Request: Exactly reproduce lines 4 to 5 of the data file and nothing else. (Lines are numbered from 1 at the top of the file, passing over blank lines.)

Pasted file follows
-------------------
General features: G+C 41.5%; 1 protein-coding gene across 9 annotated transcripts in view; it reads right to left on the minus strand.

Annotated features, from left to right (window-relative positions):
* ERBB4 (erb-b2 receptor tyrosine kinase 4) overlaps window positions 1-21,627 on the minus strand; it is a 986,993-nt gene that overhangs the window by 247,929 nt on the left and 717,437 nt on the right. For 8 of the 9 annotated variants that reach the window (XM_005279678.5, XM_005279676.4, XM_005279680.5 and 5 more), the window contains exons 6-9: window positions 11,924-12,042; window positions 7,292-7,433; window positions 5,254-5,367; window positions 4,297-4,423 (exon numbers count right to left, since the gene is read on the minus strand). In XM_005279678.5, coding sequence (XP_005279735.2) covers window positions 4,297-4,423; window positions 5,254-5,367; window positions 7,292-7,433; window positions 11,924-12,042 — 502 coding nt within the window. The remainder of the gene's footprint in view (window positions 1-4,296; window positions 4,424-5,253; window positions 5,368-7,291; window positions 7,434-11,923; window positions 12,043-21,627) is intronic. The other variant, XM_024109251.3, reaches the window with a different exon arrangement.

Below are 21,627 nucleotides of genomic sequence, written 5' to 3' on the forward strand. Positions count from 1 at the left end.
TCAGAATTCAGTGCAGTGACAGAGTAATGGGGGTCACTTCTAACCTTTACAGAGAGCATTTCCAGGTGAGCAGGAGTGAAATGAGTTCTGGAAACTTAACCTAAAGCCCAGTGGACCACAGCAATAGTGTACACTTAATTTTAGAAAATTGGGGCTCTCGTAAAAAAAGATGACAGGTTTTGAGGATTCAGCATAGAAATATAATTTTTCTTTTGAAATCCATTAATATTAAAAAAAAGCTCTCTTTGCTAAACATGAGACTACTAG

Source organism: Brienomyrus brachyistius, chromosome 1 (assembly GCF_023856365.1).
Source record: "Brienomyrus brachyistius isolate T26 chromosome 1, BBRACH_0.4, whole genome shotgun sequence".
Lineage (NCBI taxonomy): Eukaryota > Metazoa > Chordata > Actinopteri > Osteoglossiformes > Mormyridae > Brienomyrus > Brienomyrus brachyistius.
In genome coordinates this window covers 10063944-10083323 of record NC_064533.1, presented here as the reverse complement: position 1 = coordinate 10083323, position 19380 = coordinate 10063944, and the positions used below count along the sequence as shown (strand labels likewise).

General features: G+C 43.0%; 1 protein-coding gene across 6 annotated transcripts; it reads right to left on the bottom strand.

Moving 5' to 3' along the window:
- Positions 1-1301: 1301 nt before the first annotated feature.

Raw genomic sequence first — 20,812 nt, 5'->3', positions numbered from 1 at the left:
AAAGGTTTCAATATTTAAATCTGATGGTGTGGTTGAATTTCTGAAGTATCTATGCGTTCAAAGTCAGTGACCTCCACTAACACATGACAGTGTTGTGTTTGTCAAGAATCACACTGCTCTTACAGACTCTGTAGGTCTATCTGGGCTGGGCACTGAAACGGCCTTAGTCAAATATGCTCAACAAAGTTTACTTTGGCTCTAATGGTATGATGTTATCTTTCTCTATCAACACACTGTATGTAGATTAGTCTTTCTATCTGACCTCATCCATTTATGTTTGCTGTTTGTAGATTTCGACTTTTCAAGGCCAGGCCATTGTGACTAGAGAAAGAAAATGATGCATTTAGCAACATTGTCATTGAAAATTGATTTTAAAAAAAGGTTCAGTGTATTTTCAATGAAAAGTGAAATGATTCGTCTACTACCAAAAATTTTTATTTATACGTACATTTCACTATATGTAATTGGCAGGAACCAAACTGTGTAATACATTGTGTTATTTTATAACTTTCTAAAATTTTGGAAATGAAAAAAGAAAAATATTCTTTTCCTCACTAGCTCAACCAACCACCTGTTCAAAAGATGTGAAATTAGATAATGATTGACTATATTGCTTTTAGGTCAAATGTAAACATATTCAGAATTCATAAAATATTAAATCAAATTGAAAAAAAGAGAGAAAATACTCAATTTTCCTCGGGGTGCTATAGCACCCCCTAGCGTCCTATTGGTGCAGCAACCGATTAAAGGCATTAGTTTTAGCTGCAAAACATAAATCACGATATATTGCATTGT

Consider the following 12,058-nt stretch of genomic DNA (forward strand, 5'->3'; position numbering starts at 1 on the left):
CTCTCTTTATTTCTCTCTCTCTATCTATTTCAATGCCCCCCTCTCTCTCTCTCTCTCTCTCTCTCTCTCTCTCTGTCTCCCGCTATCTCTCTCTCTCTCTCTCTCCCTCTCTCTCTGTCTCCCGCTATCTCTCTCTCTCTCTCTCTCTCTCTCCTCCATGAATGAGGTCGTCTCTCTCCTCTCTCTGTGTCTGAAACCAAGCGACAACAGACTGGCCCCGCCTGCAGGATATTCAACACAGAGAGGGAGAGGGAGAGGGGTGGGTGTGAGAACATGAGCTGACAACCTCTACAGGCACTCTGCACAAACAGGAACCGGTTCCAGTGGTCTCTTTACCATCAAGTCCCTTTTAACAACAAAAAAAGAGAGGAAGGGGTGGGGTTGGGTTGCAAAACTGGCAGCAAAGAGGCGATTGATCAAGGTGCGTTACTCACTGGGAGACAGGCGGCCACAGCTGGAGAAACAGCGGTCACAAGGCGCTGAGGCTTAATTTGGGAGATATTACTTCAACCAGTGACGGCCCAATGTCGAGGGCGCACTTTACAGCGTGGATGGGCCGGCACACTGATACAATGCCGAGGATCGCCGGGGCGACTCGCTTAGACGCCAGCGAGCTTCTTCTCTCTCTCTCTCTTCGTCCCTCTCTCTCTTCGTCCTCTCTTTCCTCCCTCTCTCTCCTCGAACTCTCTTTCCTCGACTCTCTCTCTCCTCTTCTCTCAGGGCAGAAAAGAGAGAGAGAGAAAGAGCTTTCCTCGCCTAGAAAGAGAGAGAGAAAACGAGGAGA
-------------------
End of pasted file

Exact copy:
Below are 21,627 nucleotides of genomic sequence, written 5' to 3' on the forward strand. Positions count from 1 at the left end.
TCAGAATTCAGTGCAGTGACAGAGTAATGGGGGTCACTTCTAACCTTTACAGAGAGCATTTCCAGGTGAGCAGGAGTGAAATGAGTTCTGGAAACTTAACCTAAAGCCCAGTGGACCACAGCAATAGTGTACACTTAATTTTAGAAAATTGGGGCTCTCGTAAAAAAAGATGACAGGTTTTGAGGATTCAGCATAGAAATATAATTTTTCTTTTGAAATCCATTAATATTAAAAAAAAGCTCTCTTTGCTAAACATGAGACTACTAG